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Irish Water says it plans to spend €370 million over the next decade replacing lead pipes and at least €78 million more treating water to stop lead contamination.
The utility is today publishing a draft Lead in Water Mitigation Plan, which will be available for public consultation until September 21st, and is urging owners of houses built before 1980 to check internal plumbing for lead pipes.
About 180,000 homes are served by lead pipes, Irish Water estimates, and are at risk of not meeting the EU safe drinking water standards.
Consumption of lead can affect brain development, with young children, bottlefed infants and “babies in the womb” deemed most at risk.
Drinking water supplies do not contain lead when they leave treatment plants and there are no longer any lead water mains, Irish Water said.
However, for many years lead was used in “service connections”, the pipes running from the public mains to houses, and routinely used in the plumbing of homes up to the mid 1970s.
Irish Water is responsible for the service connection pipes as far as the property boundary but all pipes from the property boundary are the responsibility of the homeowner.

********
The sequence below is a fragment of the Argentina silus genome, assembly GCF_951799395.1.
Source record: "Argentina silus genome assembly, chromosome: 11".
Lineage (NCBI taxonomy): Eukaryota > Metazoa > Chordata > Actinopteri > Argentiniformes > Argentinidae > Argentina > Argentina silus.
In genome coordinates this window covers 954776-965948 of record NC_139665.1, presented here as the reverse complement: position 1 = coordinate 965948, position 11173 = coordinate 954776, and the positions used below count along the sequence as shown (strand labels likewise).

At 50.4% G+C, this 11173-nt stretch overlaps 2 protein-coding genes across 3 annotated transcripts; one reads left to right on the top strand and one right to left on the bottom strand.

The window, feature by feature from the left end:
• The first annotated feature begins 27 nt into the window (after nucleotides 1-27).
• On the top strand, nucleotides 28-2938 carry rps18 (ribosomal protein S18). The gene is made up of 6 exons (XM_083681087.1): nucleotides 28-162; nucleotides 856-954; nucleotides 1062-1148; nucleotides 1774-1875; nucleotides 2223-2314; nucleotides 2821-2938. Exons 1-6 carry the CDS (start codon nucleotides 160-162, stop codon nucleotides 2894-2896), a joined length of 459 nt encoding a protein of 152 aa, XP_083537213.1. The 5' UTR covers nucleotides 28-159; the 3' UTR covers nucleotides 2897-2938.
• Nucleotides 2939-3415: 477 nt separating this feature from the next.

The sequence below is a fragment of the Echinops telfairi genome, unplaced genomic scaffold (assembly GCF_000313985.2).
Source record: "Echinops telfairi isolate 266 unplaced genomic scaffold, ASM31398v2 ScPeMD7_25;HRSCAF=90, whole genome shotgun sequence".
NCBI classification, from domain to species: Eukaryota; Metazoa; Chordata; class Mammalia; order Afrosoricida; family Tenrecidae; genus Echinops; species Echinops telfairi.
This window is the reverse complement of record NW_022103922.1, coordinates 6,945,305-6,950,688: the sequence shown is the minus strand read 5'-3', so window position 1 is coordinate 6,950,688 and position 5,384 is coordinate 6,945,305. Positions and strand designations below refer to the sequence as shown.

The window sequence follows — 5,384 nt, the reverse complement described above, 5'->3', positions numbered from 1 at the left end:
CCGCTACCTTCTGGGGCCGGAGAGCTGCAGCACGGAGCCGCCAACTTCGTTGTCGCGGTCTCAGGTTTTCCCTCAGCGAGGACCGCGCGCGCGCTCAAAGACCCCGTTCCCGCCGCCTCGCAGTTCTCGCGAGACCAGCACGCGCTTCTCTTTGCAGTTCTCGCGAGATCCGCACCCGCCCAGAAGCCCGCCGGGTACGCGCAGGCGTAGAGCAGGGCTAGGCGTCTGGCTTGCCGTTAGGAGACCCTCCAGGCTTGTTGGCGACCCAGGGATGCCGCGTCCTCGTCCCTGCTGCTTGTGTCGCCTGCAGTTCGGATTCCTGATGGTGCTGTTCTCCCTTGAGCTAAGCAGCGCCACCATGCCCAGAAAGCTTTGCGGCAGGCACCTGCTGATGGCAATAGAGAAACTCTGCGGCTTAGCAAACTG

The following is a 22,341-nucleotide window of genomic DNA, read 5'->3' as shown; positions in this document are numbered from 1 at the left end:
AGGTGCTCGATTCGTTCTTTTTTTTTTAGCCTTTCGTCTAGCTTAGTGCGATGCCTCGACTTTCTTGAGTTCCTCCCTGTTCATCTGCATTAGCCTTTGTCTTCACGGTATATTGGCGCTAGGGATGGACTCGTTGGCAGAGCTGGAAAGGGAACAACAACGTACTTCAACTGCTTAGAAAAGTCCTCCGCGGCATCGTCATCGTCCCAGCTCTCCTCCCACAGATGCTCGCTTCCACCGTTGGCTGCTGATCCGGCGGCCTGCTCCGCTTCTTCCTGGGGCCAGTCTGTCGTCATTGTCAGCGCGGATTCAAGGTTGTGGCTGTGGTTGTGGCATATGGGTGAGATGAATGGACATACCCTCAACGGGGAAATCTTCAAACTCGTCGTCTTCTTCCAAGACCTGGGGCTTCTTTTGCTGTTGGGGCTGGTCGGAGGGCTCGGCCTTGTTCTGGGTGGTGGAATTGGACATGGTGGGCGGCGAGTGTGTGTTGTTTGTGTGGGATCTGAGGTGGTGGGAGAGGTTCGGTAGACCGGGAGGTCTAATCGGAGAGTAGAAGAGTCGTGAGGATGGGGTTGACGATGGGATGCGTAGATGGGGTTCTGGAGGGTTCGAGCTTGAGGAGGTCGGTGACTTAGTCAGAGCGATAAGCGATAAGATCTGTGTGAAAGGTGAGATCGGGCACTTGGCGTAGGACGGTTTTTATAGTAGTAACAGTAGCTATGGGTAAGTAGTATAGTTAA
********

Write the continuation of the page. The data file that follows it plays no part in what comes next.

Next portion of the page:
The company plans to replace the lead pipes to the boundary of 180,000 homes by 2026.
Of these, about 40,000 are supplied from shared backyard lead pipes, typically in estates built in Dublin from the 1940s to the 1960s, and Irish Water has agreed to also replace these.
The remaining lead pipework will have to be replaced by the homeowner, Irish Water said; however, it does not expect all homeowners will follow this advice.
“While full lead replacement is the best option, this has taken decades in other countries,” Jerry Grant, managing director of Irish Water said.
Irish Water proposes to treat water until lead pipes are replaced.
This involves adding orthophosphate, which Mr grant said is “food grade product”, to the supply to form a protective film on the inside of the pipe, providing a barrier between the water and the lead.
Irish Water estimates the capital costs of establishing the “orthophosphate treatment” at €78 million, in addition to the €370 million pipe replacement cost.